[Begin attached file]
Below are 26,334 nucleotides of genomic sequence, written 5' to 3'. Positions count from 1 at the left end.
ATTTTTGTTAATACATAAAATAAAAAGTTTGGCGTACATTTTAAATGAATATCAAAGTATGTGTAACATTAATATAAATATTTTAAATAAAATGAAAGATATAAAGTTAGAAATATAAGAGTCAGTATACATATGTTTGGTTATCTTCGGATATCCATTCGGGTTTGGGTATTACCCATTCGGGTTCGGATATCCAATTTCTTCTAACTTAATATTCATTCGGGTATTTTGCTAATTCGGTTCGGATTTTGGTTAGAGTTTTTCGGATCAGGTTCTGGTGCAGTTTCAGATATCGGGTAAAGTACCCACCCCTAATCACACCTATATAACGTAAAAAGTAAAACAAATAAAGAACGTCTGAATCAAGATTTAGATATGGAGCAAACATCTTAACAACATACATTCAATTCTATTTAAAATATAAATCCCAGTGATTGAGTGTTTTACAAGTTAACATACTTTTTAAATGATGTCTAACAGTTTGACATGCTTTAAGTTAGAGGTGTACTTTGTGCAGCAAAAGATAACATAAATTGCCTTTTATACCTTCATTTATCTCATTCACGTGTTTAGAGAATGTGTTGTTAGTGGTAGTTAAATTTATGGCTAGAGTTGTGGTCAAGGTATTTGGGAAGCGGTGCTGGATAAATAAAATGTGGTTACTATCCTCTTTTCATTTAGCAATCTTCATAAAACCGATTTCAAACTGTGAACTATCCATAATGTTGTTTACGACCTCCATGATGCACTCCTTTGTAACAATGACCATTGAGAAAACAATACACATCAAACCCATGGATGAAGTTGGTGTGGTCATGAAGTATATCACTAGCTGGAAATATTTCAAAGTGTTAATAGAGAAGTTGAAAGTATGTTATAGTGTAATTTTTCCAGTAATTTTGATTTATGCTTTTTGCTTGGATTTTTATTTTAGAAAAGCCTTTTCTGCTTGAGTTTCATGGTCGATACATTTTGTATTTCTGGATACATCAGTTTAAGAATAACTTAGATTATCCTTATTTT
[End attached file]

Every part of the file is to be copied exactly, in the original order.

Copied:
Below are 26,334 nucleotides of genomic sequence, written 5' to 3'. Positions count from 1 at the left end.
ATTTTTGTTAATACATAAAATAAAAAGTTTGGCGTACATTTTAAATGAATATCAAAGTATGTGTAACATTAATATAAATATTTTAAATAAAATGAAAGATATAAAGTTAGAAATATAAGAGTCAGTATACATATGTTTGGTTATCTTCGGATATCCATTCGGGTTTGGGTATTACCCATTCGGGTTCGGATATCCAATTTCTTCTAACTTAATATTCATTCGGGTATTTTGCTAATTCGGTTCGGATTTTGGTTAGAGTTTTTCGGATCAGGTTCTGGTGCAGTTTCAGATATCGGGTAAAGTACCCACCCCTAATCACACCTATATAACGTAAAAAGTAAAACAAATAAAGAACGTCTGAATCAAGATTTAGATATGGAGCAAACATCTTAACAACATACATTCAATTCTATTTAAAATATAAATCCCAGTGATTGAGTGTTTTACAAGTTAACATACTTTTTAAATGATGTCTAACAGTTTGACATGCTTTAAGTTAGAGGTGTACTTTGTGCAGCAAAAGATAACATAAATTGCCTTTTATACCTTCATTTATCTCATTCACGTGTTTAGAGAATGTGTTGTTAGTGGTAGTTAAATTTATGGCTAGAGTTGTGGTCAAGGTATTTGGGAAGCGGTGCTGGATAAATAAAATGTGGTTACTATCCTCTTTTCATTTAGCAATCTTCATAAAACCGATTTCAAACTGTGAACTATCCATAATGTTGTTTACGACCTCCATGATGCACTCCTTTGTAACAATGACCATTGAGAAAACAATACACATCAAACCCATGGATGAAGTTGGTGTGGTCATGAAGTATATCACTAGCTGGAAATATTTCAAAGTGTTAATAGAGAAGTTGAAAGTATGTTATAGTGTAATTTTTCCAGTAATTTTGATTTATGCTTTTTGCTTGGATTTTTATTTTAGAAAAGCCTTTTCTGCTTGAGTTTCATGGTCGATACATTTTGTATTTCTGGATACATCAGTTTAAGAATAACTTAGATTATCCTTATTTT